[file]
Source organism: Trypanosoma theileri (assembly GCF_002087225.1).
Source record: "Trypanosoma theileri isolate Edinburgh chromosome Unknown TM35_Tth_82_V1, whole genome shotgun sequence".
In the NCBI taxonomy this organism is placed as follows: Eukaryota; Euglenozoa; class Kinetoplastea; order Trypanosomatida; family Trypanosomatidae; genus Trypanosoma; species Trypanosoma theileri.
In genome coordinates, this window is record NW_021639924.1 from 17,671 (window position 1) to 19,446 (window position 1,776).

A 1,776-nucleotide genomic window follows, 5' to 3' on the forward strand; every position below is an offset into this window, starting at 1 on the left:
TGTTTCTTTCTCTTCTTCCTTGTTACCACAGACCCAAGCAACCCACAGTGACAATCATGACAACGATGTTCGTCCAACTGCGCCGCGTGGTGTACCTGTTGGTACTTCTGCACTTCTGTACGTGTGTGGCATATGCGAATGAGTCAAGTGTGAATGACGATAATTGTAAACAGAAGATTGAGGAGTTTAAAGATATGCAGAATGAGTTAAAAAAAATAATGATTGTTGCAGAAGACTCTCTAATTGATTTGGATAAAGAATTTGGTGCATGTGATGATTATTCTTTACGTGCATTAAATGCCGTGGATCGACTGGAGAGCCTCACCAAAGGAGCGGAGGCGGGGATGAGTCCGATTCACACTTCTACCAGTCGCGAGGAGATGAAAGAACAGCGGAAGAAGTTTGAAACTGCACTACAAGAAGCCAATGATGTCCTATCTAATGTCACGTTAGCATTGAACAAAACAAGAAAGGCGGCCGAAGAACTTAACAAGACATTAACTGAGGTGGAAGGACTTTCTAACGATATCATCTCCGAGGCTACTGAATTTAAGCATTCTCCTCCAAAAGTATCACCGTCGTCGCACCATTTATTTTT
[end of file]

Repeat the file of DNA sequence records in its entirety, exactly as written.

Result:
Source organism: Trypanosoma theileri (assembly GCF_002087225.1).
Source record: "Trypanosoma theileri isolate Edinburgh chromosome Unknown TM35_Tth_82_V1, whole genome shotgun sequence".
In the NCBI taxonomy this organism is placed as follows: Eukaryota; Euglenozoa; class Kinetoplastea; order Trypanosomatida; family Trypanosomatidae; genus Trypanosoma; species Trypanosoma theileri.
In genome coordinates, this window is record NW_021639924.1 from 17,671 (window position 1) to 19,446 (window position 1,776).

A 1,776-nucleotide genomic window follows, 5' to 3' on the forward strand; every position below is an offset into this window, starting at 1 on the left:
TGTTTCTTTCTCTTCTTCCTTGTTACCACAGACCCAAGCAACCCACAGTGACAATCATGACAACGATGTTCGTCCAACTGCGCCGCGTGGTGTACCTGTTGGTACTTCTGCACTTCTGTACGTGTGTGGCATATGCGAATGAGTCAAGTGTGAATGACGATAATTGTAAACAGAAGATTGAGGAGTTTAAAGATATGCAGAATGAGTTAAAAAAAATAATGATTGTTGCAGAAGACTCTCTAATTGATTTGGATAAAGAATTTGGTGCATGTGATGATTATTCTTTACGTGCATTAAATGCCGTGGATCGACTGGAGAGCCTCACCAAAGGAGCGGAGGCGGGGATGAGTCCGATTCACACTTCTACCAGTCGCGAGGAGATGAAAGAACAGCGGAAGAAGTTTGAAACTGCACTACAAGAAGCCAATGATGTCCTATCTAATGTCACGTTAGCATTGAACAAAACAAGAAAGGCGGCCGAAGAACTTAACAAGACATTAACTGAGGTGGAAGGACTTTCTAACGATATCATCTCCGAGGCTACTGAATTTAAGCATTCTCCTCCAAAAGTATCACCGTCGTCGCACCATTTATTTTT